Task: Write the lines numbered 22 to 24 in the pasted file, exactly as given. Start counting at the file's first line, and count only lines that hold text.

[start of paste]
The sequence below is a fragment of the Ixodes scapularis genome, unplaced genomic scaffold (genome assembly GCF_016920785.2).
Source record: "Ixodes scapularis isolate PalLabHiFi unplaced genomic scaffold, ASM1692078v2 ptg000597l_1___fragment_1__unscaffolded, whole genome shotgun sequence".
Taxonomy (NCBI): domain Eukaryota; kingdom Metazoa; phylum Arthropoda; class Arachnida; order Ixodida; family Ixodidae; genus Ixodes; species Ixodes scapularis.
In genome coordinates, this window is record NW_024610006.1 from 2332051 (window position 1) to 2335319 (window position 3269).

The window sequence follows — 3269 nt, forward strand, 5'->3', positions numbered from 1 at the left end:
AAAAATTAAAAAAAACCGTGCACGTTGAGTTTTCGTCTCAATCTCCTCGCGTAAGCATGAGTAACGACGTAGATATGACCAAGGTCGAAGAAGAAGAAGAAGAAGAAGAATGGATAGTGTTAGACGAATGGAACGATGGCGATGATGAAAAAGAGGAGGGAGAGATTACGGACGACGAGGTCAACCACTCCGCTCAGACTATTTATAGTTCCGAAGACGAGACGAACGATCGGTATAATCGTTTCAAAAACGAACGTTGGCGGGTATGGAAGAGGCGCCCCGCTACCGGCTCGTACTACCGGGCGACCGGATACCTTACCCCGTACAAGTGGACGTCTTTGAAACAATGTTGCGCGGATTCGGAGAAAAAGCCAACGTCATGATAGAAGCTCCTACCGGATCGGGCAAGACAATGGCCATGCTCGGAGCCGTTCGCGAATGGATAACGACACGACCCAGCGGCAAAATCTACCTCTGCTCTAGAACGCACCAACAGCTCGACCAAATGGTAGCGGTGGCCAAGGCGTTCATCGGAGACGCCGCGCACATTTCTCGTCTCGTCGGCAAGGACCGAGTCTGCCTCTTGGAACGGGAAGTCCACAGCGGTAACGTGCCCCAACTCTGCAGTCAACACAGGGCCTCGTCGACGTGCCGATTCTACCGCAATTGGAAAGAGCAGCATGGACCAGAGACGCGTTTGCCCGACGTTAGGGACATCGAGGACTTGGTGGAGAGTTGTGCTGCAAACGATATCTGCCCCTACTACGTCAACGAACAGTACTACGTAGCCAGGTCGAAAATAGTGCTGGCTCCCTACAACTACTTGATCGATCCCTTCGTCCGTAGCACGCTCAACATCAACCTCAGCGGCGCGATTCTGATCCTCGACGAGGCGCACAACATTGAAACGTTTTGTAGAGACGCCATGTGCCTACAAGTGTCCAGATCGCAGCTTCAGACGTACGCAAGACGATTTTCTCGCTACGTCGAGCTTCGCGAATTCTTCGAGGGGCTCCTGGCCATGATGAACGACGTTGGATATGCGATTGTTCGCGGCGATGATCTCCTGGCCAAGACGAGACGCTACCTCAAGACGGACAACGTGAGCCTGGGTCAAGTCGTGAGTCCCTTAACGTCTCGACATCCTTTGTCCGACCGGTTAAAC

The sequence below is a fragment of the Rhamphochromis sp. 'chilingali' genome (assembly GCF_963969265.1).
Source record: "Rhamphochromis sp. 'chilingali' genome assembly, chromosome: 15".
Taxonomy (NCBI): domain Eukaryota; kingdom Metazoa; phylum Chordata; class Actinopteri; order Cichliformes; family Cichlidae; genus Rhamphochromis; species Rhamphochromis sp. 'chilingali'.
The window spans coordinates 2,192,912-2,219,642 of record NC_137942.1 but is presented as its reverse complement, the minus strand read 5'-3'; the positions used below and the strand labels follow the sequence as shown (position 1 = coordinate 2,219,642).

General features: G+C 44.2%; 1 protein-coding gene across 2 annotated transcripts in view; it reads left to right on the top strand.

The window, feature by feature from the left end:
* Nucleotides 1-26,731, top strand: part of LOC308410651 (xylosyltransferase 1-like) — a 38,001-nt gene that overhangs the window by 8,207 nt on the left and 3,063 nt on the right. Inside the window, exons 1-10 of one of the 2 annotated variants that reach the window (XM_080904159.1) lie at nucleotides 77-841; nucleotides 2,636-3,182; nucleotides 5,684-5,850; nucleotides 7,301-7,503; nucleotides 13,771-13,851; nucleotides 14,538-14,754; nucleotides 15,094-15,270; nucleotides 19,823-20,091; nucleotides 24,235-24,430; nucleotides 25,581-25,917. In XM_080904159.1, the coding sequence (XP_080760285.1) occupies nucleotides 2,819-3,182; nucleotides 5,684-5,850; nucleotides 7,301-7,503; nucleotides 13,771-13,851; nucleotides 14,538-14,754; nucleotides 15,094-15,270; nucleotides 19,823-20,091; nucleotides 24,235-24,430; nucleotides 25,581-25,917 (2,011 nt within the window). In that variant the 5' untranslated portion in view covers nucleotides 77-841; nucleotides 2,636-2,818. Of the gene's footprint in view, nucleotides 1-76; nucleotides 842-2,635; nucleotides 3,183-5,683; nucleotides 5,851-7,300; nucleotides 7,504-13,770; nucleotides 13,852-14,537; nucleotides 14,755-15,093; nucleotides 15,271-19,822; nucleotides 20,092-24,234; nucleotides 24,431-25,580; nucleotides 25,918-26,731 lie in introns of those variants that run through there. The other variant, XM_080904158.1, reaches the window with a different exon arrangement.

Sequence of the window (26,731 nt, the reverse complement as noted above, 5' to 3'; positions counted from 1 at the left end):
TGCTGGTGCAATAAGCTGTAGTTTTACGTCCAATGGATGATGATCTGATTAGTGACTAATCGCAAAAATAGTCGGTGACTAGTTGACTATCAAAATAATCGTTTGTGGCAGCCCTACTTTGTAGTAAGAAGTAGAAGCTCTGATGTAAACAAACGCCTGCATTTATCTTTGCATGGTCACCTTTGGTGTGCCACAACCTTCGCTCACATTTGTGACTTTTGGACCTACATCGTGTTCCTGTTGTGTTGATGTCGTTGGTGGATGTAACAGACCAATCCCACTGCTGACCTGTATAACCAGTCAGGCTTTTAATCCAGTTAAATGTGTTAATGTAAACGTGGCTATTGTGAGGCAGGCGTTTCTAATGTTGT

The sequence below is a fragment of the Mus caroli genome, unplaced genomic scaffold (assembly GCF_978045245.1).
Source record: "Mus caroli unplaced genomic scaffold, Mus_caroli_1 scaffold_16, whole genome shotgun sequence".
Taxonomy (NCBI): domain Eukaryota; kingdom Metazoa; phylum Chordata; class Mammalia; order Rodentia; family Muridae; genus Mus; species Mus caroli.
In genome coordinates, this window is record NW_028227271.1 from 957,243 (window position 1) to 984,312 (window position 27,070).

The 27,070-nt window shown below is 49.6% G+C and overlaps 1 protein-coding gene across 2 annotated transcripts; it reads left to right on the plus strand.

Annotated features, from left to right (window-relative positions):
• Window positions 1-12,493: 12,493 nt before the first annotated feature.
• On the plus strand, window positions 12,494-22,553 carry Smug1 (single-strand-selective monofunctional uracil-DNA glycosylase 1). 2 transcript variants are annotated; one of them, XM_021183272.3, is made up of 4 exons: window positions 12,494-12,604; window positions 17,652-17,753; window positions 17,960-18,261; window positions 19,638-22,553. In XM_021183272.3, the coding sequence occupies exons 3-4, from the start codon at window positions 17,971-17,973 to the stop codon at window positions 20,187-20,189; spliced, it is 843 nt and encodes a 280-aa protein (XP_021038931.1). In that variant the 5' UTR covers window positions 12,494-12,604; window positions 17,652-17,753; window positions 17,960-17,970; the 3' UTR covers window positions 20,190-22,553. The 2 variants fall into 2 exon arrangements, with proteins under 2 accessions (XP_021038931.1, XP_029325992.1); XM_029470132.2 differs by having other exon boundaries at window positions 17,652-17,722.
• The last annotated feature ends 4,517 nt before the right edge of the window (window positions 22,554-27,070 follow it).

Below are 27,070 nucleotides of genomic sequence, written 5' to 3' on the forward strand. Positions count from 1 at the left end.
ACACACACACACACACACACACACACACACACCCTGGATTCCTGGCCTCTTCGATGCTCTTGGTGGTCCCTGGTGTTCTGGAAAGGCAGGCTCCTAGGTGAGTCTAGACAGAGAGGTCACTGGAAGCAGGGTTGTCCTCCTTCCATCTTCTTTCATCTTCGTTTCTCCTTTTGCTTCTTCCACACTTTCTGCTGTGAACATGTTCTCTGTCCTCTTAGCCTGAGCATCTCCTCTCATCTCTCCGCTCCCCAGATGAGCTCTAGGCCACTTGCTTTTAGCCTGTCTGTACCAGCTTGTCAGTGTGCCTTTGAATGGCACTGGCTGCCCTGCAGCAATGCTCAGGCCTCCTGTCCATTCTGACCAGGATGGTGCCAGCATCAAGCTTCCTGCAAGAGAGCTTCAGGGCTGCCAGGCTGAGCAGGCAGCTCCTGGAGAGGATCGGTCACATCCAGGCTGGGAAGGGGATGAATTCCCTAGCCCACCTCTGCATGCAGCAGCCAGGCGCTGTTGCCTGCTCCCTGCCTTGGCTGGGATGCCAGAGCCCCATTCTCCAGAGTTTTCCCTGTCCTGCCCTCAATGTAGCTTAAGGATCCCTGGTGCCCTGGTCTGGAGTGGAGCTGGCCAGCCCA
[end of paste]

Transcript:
• Window positions 1-12,493: 12,493 nt before the first annotated feature.
• On the plus strand, window positions 12,494-22,553 carry Smug1 (single-strand-selective monofunctional uracil-DNA glycosylase 1). 2 transcript variants are annotated; one of them, XM_021183272.3, is made up of 4 exons: window positions 12,494-12,604; window positions 17,652-17,753; window positions 17,960-18,261; window positions 19,638-22,553. In XM_021183272.3, the coding sequence occupies exons 3-4, from the start codon at window positions 17,971-17,973 to the stop codon at window positions 20,187-20,189; spliced, it is 843 nt and encodes a 280-aa protein (XP_021038931.1). In that variant the 5' UTR covers window positions 12,494-12,604; window positions 17,652-17,753; window positions 17,960-17,970; the 3' UTR covers window positions 20,190-22,553. The 2 variants fall into 2 exon arrangements, with proteins under 2 accessions (XP_021038931.1, XP_029325992.1); XM_029470132.2 differs by having other exon boundaries at window positions 17,652-17,722.
• The last annotated feature ends 4,517 nt before the right edge of the window (window positions 22,554-27,070 follow it).